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March 6, 2015

News |

Youth advocates tell Congress: Helms hurts

Youth advocates from Ghana, Pakistan and the United States spoke at a
briefing at the U.S. House of Representatives this week to call on the
U.S. government to support programs and policies that expand young
people’s access to comprehensive reproductive health care and
information, including safe abortion and contraception. Specifically,
panelists called on the U.S. government to lift two abortion-related
restrictions in U.S. foreign policy — the Helms Amendment and the Global Gag Rule — and to fully fund international family planning and reproductive health programs.

In her introduction, Ipas Director of Community Access Leila Hessini noted that young people are particularly vulnerable to unwanted pregnancy and unsafe abortion. “More than half of young married and unmarried women ages 15-19 who are sexually active and want to avoid pregnancy have an unmet need for modern contraception, the highest level of unmet need among any age group.”

Selorme Azumah, Ipas program advisor and panelist from Ghana,
described how this reality played out for young people in Ghana, where
young people already face significant barriers to reproductive health
care, including contraception and safe abortion care. Although
abortion is broadly legal in Ghana, he said, the Helms amendment
discourages policymakers from taking essential steps to ensure access to
comprehensive reproductive health services. “The role of U.S. foreign
policy in Africa is huge and can be very damaging when it is pregnant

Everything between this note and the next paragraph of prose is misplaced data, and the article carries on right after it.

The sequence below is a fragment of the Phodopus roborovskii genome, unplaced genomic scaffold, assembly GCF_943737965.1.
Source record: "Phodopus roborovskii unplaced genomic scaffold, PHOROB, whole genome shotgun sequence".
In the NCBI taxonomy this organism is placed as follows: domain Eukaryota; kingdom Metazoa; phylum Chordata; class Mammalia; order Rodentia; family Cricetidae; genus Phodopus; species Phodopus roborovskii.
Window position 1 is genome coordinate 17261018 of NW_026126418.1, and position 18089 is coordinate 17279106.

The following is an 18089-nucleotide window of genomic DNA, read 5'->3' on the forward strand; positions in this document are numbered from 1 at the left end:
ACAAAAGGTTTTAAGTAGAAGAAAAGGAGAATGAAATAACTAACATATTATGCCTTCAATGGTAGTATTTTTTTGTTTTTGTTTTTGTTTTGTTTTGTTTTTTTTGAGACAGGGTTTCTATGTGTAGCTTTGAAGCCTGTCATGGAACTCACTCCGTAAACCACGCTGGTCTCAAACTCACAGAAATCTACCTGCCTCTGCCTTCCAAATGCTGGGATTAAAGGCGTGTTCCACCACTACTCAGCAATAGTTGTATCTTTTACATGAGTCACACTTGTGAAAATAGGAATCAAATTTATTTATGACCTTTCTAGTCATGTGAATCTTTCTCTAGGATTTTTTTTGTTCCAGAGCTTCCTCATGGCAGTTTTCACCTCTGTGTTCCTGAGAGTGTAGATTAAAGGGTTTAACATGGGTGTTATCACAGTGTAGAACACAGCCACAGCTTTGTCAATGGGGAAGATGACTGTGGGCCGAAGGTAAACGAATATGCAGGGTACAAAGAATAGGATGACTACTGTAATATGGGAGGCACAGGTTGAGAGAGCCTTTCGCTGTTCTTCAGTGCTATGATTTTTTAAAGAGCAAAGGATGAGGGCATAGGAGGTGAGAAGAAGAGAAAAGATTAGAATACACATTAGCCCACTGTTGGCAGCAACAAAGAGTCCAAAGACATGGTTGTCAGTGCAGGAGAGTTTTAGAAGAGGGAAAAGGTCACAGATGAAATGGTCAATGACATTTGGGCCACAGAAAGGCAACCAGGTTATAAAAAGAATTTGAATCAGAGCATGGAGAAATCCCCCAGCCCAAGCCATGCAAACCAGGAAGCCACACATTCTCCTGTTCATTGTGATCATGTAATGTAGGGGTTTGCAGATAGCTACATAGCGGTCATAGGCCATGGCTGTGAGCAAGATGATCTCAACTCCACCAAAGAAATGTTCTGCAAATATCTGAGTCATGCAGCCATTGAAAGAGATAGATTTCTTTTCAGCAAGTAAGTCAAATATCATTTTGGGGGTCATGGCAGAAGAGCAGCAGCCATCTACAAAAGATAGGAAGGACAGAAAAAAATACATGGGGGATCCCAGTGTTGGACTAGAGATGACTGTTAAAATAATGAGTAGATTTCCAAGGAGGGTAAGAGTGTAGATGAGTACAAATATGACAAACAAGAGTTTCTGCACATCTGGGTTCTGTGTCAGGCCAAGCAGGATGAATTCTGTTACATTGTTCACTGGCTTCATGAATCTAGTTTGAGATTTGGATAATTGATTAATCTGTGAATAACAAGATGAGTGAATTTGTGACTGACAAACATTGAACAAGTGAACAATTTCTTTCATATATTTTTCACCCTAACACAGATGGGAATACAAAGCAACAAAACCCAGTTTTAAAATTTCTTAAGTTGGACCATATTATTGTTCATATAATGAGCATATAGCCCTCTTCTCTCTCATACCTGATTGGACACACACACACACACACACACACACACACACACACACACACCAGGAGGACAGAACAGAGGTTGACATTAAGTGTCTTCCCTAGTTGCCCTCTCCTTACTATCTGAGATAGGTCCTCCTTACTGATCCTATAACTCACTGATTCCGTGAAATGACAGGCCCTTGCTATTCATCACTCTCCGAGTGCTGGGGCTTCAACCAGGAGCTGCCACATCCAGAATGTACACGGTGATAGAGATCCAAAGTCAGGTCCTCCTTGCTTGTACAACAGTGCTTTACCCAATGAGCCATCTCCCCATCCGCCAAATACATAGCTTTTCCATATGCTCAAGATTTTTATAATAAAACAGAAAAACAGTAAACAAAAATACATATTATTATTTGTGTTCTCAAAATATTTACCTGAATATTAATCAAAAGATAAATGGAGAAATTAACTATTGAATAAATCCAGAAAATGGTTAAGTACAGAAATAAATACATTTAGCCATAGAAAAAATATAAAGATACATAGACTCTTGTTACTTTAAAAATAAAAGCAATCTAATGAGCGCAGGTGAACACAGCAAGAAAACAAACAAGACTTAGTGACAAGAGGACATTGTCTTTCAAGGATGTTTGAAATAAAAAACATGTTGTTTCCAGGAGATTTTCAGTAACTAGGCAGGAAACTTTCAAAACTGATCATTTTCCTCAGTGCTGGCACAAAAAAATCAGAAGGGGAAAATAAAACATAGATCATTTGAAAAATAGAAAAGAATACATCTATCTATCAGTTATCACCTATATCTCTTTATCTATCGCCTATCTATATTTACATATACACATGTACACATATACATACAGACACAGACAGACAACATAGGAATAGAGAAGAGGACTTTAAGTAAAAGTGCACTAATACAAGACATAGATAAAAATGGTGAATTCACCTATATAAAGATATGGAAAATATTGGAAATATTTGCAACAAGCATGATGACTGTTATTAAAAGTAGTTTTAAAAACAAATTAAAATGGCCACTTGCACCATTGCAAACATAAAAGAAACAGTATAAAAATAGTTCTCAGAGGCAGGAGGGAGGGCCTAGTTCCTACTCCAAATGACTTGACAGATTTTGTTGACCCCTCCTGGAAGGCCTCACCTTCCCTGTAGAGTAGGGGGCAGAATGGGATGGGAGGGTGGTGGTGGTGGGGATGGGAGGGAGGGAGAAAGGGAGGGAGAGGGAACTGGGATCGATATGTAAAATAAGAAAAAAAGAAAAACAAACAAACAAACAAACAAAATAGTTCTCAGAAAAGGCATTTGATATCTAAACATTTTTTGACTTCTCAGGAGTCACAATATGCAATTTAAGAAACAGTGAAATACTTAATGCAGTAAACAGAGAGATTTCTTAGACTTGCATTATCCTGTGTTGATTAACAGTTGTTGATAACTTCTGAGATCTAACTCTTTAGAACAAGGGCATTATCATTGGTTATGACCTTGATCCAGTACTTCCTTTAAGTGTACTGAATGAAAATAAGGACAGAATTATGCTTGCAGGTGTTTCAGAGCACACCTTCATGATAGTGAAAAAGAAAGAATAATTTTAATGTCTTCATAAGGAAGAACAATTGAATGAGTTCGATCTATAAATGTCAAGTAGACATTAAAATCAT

with restrictions.”

Urooj Arshad of Pakistan, with Advocates for Youth,
described how the Helms Amendment undermined efforts by youth advocates
and family planning organizations to ensure that young women have
access to comprehensive reproductive health services and information.
“Young women are most vulnerable to negative outcomes from confusion
around an overly broad interpretation of the Helms amendment as well as
the (currently rescinded) global gag rule,” she said. “Permanent repeal
of the Helms Amendment and Global Gag Rule are critical to fostering
rather than suppressing an enabling environment for young women’s sexual
and reproductive health and rights around the world.”

The briefing was sponsored by a number of leading advocates for
reproductive rights in the U.S. Congress, Reps. Barbara Lee (D-CA), Jan
Schakowsky (D-IL), Debbie Wasserman Schultz (D-FL) and Elizabeth Esty
(D-CT). Reps. Esty and Schultz both made remarks at the briefing.

Esty commended the advocates on the panel for speaking out, recalling
how seeing high school classmates drop out because they got pregnant
drove her to volunteer for Planned Parenthood in college: “Women
everywhere in the world must have the opportunity to determine their
futures, care for their families and manage their fertility.” She
continued, “As a member of Congress, this is a core issue for me, to
protect the safety and health of women around the world.”

Allison Pfotzer, a youth advocate at Georgetown University in
Washington, D.C., noted that young people around the world are routinely
prevented from receiving accurate health information and care: “From
the young women I worked with in Kenya, to the young teenage girls I
worked with in the mountains of North Carolina, who did not understand
that they have a choice and power of consent in a relationship, to the
college students I have met who still feel stigma around being sexually
active, and often don’t take the necessary precautions to be safe and
responsible for themselves out of fear of judgment from their peers or
others… these are all young women suffering because we have restricted
rights and live in a culture of shame and stigma around women’s
sexuality. We aren’t getting what we need.”

“This isn’t a partisan issue,” Pfotzer noted. “This is a human rights issue.”

For more information, contact [email protected]